Maddox looks to his program as a way of increasing the sale of genetics from his breeding program, and ultimately adding revenue to the farm, in terms of selling embryos both in the United States and internationally, and selling both live females and males for breeding purposes. In addition, the IVF lab at RuAnn is involved in a project to create sexed Angus embryos that Jersey breeders in their area are using as another option for adding value to calves born in their herd.
“IVF is really all about creating the best economic return you can,” Maddox said. “You just need to decide how to do that based on the goals you have for your herd.”
Once the donor has been selected and matings are considered, Dr. Shantille Kruse, Boviteq’s Director of U.S. Business Development, encourages producers to not fall short on their diligence to detail when selecting sires.
“Submit your mating selections early so that you have time to ask your practitioner and lab for feedback on previous results for those bulls,” Kruse said. “Be flexible on your sire selection, and maybe make changes instead of using poorly performing bulls.”
In the ever-changing world of genomics and dairy bull proofs, Kruse cautioned producers to introduce new young bulls into their IVF programs slowly to test their performance. She noted that a bull needs to be used at least three times before enough data on his performance can be collected to establish a pattern.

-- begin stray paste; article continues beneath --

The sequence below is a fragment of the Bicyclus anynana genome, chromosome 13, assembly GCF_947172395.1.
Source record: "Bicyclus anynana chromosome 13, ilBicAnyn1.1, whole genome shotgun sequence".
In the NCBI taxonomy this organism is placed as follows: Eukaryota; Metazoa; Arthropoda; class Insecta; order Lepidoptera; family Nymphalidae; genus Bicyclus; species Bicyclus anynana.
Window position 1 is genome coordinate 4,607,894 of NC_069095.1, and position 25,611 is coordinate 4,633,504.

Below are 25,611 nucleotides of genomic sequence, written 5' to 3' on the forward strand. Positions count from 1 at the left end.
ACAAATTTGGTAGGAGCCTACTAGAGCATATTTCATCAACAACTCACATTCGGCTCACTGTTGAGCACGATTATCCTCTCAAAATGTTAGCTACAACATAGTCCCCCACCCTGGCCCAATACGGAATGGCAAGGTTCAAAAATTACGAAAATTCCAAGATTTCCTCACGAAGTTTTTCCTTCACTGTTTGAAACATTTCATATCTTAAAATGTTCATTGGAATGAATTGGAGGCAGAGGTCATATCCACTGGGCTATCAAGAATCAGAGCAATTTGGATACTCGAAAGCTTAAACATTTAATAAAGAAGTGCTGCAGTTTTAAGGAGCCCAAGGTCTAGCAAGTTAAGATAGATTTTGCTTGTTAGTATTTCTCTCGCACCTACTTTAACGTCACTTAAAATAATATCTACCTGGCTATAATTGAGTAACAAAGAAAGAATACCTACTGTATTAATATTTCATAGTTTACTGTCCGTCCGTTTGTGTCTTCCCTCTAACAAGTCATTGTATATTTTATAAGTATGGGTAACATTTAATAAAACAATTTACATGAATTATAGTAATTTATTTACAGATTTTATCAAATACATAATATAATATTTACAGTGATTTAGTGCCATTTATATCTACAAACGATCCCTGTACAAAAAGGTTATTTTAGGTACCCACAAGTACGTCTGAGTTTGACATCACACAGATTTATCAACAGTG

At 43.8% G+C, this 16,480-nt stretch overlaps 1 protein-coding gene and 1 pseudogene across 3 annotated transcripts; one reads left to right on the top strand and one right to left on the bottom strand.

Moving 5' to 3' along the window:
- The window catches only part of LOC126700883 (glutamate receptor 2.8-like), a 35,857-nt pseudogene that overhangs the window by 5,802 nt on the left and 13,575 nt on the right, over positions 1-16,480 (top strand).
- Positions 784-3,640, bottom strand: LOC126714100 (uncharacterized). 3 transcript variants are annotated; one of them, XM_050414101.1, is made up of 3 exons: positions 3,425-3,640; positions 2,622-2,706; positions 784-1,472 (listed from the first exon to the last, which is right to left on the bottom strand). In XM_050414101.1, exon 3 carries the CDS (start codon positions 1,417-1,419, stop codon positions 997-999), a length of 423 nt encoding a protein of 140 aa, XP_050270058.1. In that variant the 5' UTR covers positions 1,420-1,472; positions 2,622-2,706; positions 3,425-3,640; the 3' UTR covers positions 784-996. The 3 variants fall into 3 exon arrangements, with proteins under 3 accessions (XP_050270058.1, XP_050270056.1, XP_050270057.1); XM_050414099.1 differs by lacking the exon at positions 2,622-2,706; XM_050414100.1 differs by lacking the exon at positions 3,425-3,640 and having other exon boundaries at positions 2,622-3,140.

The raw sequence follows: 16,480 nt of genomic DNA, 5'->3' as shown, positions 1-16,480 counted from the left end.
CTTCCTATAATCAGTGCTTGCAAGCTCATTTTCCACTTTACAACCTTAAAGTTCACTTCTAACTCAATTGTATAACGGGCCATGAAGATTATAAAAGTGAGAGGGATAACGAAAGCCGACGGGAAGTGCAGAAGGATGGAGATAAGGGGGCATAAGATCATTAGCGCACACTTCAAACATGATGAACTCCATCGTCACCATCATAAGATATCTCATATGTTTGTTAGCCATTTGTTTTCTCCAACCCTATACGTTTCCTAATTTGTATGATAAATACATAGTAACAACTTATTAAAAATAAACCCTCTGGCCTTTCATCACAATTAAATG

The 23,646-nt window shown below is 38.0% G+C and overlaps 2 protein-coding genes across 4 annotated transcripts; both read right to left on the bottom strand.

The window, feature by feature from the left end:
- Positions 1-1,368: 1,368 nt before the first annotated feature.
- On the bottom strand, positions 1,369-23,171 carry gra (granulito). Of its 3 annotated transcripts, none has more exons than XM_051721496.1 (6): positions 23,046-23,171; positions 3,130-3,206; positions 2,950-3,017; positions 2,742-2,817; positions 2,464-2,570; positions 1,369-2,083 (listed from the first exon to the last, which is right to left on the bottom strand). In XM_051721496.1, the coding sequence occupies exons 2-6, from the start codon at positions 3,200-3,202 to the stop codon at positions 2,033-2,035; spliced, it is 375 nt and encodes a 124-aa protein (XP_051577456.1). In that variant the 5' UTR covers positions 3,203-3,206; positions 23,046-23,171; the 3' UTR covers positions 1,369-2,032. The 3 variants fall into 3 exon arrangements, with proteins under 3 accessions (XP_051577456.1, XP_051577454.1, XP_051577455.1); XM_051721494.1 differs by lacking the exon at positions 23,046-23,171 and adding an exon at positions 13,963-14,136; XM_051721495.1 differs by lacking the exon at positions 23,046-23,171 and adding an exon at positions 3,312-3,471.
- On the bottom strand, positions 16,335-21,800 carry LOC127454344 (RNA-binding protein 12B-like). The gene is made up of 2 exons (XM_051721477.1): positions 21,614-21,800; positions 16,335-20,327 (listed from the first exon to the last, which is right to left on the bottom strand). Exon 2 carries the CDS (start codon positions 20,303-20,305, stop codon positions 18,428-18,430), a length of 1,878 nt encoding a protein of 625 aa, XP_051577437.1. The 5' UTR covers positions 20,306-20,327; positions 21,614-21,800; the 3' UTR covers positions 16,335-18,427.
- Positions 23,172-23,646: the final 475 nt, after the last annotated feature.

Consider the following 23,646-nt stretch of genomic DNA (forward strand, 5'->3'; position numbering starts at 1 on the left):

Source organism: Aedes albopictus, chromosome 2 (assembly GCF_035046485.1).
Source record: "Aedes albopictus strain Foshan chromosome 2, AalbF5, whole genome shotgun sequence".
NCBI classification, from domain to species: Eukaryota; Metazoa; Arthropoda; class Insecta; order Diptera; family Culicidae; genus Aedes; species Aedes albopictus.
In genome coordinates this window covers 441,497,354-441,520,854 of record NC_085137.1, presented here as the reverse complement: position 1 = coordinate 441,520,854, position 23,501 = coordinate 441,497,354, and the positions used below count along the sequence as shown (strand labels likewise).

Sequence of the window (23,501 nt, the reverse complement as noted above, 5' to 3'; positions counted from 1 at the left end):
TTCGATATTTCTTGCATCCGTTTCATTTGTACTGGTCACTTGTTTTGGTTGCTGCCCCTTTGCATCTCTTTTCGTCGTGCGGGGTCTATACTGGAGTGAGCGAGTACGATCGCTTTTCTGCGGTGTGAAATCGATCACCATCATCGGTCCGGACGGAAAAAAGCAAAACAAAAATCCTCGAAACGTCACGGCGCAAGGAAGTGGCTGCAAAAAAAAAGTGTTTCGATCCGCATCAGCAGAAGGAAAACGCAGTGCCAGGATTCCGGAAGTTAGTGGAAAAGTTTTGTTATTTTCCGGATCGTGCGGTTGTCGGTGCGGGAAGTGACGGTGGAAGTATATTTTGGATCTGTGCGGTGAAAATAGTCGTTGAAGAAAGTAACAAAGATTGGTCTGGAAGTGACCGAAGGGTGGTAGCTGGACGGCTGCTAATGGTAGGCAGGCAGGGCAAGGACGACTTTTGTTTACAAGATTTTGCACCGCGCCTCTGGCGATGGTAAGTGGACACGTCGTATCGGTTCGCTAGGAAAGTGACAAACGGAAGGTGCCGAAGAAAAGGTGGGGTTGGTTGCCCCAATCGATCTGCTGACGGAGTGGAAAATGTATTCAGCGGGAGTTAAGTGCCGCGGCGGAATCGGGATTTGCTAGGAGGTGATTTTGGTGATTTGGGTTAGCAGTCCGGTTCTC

When setting the donor up for ovum collection, Gander is a believer in practicing dominant follicle removal and stimulating the donor with follicle stimulating hormone, noting that on average stimulating the donor with FSH will result in roughly twice the number of oocytes collected and embryos created, with more uniform quality.
The final piece of the puzzle when it comes to successfully using IVF technology in a herd is ensuring the recipients are in the best condition to take an IVF pregnancy.
Maddox uses heifers as IVF recipients for the first and second service on natural heats, as well as first and second lactation cows using a pre-synch and ovsynch protocol. He focuses on putting IVF eggs in Holstein recipients over 75 days in milk and Jersey recipients over 60 days in milk.
“Only the recipients that have a good CL will receive an embryo,” Maddox said. “We have found that our best results come with implanting embryos at days 7 and 8 after estrus, and have had pretty good luck with day 9, allowing us to implant our weekend heats on Mondays.”
Heifers at RuAnn Dairy are checked for pregnancy via ultrasound at 40 to 47 days post-estrus (not implantation). Lactating cows are checked via blood sample at 28 to 34 days following estrus, potentially helping to decrease the number of days in milk for each lactation.
Maddox warned that IVF will not turn a poor reproductive program into a good one, but that it can take a good reproductive program to the next level, creating great benefits within the herd.
“A live, healthy calf is the ultimate goal,” Maddox said. “Better quality embryos create more pregnancies. Attention to detail at every level is the key to making IVF work to better your herd.”